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Target Definitions

Inside a Build class, you can define your build steps as Target properties. The implementation for a build step is provided as a lambda function through the Executes method:

Build.cs
class Build : NukeBuild
{
public static int Main() => Execute<Build>();

Target MyTarget => _ => _
.Executes(() =>
{
Console.WriteLine("Hello!");
});
}

Dependencies

Specifying dependencies is essential to let targets run in a meaningful and predictable order. There are 3 different types of dependencies, each of them can be defined from both directions.

Define that target A must run before target B unless A is skipped:

Build.cs
class Build : NukeBuild
{
Target A => _ => _
.DependentFor(B) // Choose this...
.Executes(() => { });

Target B => _ => _
.DependsOn(A) // ...or this!
.Executes(() => { });
}
tip

When choosing a direction, you should ask yourself which target should know about the existence of the other. For instance, should a Release target trigger a Tweet target? Or should a Tweet target be triggered by a Release target?

caution

Dependencies between targets are solely defined between the individual targets and not through the position they take in a dependency call. The following examples illustrates the difference between the partial and total order of targets:

Build.cs
class Build : NukeBuild
{
Target A => _ => _
.Executes(() => { });

Target B => _ => _
.Executes(() => { });

Target C => _ => _
.DependsOn(A, B)
.Executes(() => { });
}

The execution is nondeterministic between A->B->C and B->A->C. This isn't necessarily problematic, but something to be aware of. In particular, it allows different targets to run in parallel (currently only in compatible CI/CD environments).

Conditional Execution

Apart from skipping targets manually, you can also programmatically decide whether a target should be skipped. Depending on the use-case, you can choose between dynamic and static conditions.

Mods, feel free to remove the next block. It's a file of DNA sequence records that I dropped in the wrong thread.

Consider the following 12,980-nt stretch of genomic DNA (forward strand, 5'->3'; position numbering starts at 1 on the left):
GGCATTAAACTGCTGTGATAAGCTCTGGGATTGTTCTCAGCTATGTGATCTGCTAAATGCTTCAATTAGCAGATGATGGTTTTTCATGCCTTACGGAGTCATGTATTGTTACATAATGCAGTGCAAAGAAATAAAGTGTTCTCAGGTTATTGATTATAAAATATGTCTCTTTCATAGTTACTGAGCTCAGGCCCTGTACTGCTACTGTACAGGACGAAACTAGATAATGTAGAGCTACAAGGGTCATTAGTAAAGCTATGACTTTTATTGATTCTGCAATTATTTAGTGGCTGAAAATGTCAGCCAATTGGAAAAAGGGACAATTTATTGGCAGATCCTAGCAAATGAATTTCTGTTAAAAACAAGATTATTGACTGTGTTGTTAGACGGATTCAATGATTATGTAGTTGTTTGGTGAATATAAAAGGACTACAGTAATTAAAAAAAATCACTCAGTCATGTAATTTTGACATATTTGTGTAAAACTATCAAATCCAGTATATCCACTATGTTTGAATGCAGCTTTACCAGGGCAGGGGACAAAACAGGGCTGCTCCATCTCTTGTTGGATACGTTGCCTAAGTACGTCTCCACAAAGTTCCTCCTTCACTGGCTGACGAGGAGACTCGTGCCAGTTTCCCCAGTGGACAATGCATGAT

Define a condition that is checked right before target B executes:

class Build : NukeBuild
{
readonly List<string> Data = new();

Target A => _ => _
.Executes(() => { /* Populate Data */ });

Target B => _ => _
.DependsOn(A)
.OnlyWhenDynamic(() => Data.Any())
.Execute(() => { });
}
tip

When a condition is not met, the exception message is created from the boolean expression. For more complex conditions, you can extract the logic into a separate method or property to make the message more readable.

Requirements

You can define target requirements that are checked right at the beginning of the build execution before any other targets are executed:

class Build : NukeBuild
{
Target A => _ => _
.Requires(() => IsServerBuild)
.Executes(() => { });
}
note

Target requirements are an important aspect to achieve a fail-fast behavior. Preceding targets won't waste any execution time only to discover that a condition that was known right from the beginning was not met.

tip

When a requirement is not met, the exception message is created from the boolean expression. For more complex requirements, you can extract the logic into a separate method or property to make the message more readable.

Failure Handling

Not every failing target should immediately stop the build. Targets that are not essential could allow to continue the execution, while other targets are important to run even if another target has failed. For these use-cases, you can configure the failure handling.

Define that execution continues after target A throws:

class Build : NukeBuild
{
Target A => _ => _
.ProceedAfterFailure()
.Executes(() =>
{
Assert.Fail("error");
});

Target B => _ => _
.DependsOn(A)
.Execute(() => { });
}

Unlisting Targets

It is good practice to follow the single-responsibility principle when implementing targets. However, you may not want to expose every target through the build help text. For cases like this, you can un-list a target:

class Build : NukeBuild
{
Target A => _ => _
.Unlisted()
.Executes(() => { });
}